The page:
The place where- the worst pile-up occurred was near the Friends’ Meeting House on the outskirts of the field in a direct line-from the hustings. There the greatest tidal wave of humanity was swept by the charging Hussars, and beached. In front of a nearby house one tongue of the wave was trapped. In simple, vivid language the female occupant of the house later described what happened. ‘The people came in great crowds past my door, and a parcel of them beat down the fence. The stumps were all down on the ground, and also the stones were out of their, places. There was a large stump with a stone at the bottom. It was an oak stump about twelve inches square. The people were so pressed against it that they could not get away. They [the MYC] kept cutting them in the corner, and the shrieks would astonish you, and they were laying on them all the time as hard as they could upon them, and an officer belonging to the soldiers [i.e., the Hussars] came up and said, “Gentlemen, gentlemen, for shame, forbear. The people cannot get away.” Just as he was saying so the rail broke and let a whole number of the people into my cellar.’ The person at the bottom of the falling pyramid was a Mrs Martha Partington of Eccles. She was ‘took up dead’.

It was round and inside the Friends’ Meeting House that the only pocket of resistance occurred. In front of the building was a pile of loose timber, carelessly overlooked by Mr Horrall and his scavengers. Behind the timber, a pile of stones and other missiles was found. Pressed and harried by the yeomanry as they were, many people seized upon the timber and stones to defend themselves. A considerable number found sanctuary inside the Meeting House. There is no doubt that missiles were flung at the yeomanry from near and inside it. Somebody threw a brickbat which unhorsed one of the yeomanry. Bamford, who had seen part of the tidal wave, said that somebody was ‘a heroine, a young woman of our party with her face all bloody, her hair streaming about her, her bonnet hanging by the string, and her apron weighted with stones’, and that she kept her assailant at bay for several minutes before unhorsing him. It was also from the Meeting House that the one probable Radical shot of the day was fired. Loyalists later testified to hearing several shots, but nobody put ‘the several’ at higher than eight. The Radicals held on to the Meeting House for a short while, hurling as many missiles as they could find from its windows. Then a farrier of the 15th Hussars rode at a small door on the outer wall and his horse struck it with such force that the door flew open. Other Hussars rode in and resistance was at an end. As Sir Francis Burdett later, said in the House of Commons, answering charges that as stones and missiles were thrown the crowd must have come armed: ‘When once they were attacked what could you expect? Were people in the quiet exercise of one of their most undoubted privileges to be unresistingly bayoneted, sabred, trampled underfoot, without raising a hand, or (if the noble Lord would allow), without putting their hands in their pockets for the stones they had brought with them?’ Of pikes not a mention was heard, not even from Norris and Ethelston.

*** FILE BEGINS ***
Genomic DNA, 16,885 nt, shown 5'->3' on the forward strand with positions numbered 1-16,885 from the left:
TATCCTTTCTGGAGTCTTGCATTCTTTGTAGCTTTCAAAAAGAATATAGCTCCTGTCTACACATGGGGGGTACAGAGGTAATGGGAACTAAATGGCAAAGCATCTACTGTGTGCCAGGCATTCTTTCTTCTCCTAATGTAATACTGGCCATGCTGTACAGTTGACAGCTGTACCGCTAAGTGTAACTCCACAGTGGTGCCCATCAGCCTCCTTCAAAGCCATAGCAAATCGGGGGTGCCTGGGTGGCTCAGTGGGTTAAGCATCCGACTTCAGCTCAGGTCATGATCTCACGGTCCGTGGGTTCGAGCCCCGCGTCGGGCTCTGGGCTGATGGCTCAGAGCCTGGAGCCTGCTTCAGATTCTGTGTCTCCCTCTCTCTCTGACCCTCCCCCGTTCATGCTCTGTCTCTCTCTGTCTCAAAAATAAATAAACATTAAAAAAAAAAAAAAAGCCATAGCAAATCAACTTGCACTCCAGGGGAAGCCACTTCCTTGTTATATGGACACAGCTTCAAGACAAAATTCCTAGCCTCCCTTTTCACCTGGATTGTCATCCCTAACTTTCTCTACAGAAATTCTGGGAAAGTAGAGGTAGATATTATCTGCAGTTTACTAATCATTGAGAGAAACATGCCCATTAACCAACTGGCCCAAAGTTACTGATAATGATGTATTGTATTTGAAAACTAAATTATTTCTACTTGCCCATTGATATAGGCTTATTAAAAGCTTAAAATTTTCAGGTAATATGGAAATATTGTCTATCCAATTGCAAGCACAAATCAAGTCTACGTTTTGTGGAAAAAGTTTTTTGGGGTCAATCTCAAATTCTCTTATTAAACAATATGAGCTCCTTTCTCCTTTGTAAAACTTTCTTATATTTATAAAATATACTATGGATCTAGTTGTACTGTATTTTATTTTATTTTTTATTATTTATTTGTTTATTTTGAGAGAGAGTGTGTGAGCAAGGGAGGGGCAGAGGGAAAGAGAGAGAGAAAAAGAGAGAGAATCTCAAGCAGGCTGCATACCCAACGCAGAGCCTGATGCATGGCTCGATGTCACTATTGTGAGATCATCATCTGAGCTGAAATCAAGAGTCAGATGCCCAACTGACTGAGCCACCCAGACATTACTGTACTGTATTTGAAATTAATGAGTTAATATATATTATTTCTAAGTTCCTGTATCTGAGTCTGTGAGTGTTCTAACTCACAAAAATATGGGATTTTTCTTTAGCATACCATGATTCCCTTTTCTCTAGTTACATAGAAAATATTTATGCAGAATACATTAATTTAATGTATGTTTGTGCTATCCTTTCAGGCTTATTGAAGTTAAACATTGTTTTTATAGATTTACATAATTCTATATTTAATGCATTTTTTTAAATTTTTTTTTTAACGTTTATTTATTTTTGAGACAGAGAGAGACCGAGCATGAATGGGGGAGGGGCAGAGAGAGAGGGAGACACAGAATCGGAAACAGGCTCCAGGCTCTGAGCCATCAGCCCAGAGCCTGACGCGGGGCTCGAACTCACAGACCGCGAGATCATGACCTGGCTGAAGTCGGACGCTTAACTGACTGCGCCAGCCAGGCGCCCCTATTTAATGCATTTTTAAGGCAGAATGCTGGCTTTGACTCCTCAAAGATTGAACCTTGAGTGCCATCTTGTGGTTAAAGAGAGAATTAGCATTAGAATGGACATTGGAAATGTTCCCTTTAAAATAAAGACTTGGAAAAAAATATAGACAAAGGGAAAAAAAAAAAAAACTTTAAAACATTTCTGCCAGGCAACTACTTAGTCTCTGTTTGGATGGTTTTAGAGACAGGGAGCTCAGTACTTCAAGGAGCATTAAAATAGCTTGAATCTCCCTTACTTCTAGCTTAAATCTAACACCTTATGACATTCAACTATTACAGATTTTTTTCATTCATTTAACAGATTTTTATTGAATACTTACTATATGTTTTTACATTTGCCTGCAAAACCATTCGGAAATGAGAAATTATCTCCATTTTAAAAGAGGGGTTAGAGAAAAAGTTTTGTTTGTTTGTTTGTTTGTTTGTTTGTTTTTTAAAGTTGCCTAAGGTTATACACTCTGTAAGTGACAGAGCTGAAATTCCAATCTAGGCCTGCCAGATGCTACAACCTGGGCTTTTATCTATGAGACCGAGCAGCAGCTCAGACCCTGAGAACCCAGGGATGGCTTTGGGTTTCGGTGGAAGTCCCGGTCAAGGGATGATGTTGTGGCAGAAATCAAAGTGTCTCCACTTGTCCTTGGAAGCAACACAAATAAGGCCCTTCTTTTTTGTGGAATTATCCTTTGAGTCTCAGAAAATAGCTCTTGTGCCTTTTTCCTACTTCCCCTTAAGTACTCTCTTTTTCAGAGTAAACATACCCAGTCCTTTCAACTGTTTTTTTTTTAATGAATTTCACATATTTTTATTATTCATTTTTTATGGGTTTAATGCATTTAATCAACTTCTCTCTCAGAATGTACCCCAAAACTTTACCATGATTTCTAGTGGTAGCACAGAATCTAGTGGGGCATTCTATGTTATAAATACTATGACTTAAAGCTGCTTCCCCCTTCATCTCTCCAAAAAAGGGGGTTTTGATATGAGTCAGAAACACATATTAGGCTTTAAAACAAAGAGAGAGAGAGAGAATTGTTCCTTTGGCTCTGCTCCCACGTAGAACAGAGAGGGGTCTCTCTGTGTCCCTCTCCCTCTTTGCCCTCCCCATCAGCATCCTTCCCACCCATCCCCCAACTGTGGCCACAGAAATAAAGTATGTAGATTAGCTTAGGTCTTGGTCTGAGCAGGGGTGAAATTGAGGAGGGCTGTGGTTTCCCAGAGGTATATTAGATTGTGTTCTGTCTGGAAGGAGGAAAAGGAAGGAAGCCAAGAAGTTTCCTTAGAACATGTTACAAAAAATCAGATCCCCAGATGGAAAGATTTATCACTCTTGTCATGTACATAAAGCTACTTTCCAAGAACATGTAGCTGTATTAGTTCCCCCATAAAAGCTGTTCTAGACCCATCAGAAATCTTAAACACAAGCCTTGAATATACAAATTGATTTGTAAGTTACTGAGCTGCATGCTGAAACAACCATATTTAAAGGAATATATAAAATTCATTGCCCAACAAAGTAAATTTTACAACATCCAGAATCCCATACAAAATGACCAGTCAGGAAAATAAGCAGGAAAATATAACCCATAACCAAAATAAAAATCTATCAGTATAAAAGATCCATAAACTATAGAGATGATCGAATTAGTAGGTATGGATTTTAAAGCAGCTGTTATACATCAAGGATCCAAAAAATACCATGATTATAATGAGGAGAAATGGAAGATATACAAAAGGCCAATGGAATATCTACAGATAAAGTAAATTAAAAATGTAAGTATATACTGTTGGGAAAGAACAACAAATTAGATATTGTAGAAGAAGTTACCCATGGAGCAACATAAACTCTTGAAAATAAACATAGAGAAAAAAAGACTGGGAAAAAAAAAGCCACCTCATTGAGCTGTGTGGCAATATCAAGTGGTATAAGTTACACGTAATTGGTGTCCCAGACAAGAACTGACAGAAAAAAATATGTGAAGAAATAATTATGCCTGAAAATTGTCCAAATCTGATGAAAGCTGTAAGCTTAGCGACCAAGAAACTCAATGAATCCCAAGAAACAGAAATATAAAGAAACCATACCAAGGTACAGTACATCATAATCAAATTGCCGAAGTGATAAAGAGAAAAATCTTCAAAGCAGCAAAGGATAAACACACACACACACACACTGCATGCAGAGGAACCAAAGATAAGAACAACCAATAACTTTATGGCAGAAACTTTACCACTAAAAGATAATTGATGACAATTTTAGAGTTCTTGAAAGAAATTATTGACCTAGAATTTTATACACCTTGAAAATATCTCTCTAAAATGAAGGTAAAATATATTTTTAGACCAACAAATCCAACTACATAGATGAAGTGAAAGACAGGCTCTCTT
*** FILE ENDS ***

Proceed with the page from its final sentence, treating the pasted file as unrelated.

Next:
By 2 o’clock, only twenty minutes from the moment the MYC had drawn up in confusion outside Mr Buxton’s house, less than fifteen from the moment the 15th Hussars had charged, it was all over. The Field of Saint Peter was virtually deserted. The special constables were grouped round No.6 Mount Street, people were sheltering or tending their wounded on the outskirts of the field, Major Dyneley’s six-pounders were rattling across the hard baked ground, but the main 14,000 square yards had been emptied of humanity as if by magic.

To Lieutenant Jolliffe, ‘The field and the adjacent streets presented an extraordinary sight; the ground was covered with hats, shoes and musical instruments. Here and there lay the unfortunates who were too injured to move away, and this sight was rendered the more distressing by observing some women among the sufferers.’ Major Dyneley had ‘I must not say the pleasure of seeing the field of Battle covered with hats, sticks, shoes, laurel branches, drum heads. In short, the field was as complete as I have ever seen one after an action.’ But it was Samuel Bamford who wrote the most moving (and most paraphrased) description of the scene after the dispersal: ‘Within ten minutes from the commencement of the havock, the field was an open and almost deserted space. The sun looked down through a sultry and motionless air… the hustings remained, with a few broken and hewed flag staves erect, and a torn and gashed banner or two drooping; whilst over the whole field, were strewed the caps, bonnets, hats, shawls, and shoes, and other parts of male and female dress; trampled, torn and bloody. The yeomanry had dismounted—some were easing their horses’ girths, others adjusting their accoutrements; and some were wiping their sabres. Several mounds of human beings still remained where they had fallen, crushed down and smothered. Some of these still groaning—others with staring eyes, were gasping for breath, and others would never breathe more. All was silent save those low sounds, and the occasional snorting and pawing of steeds.’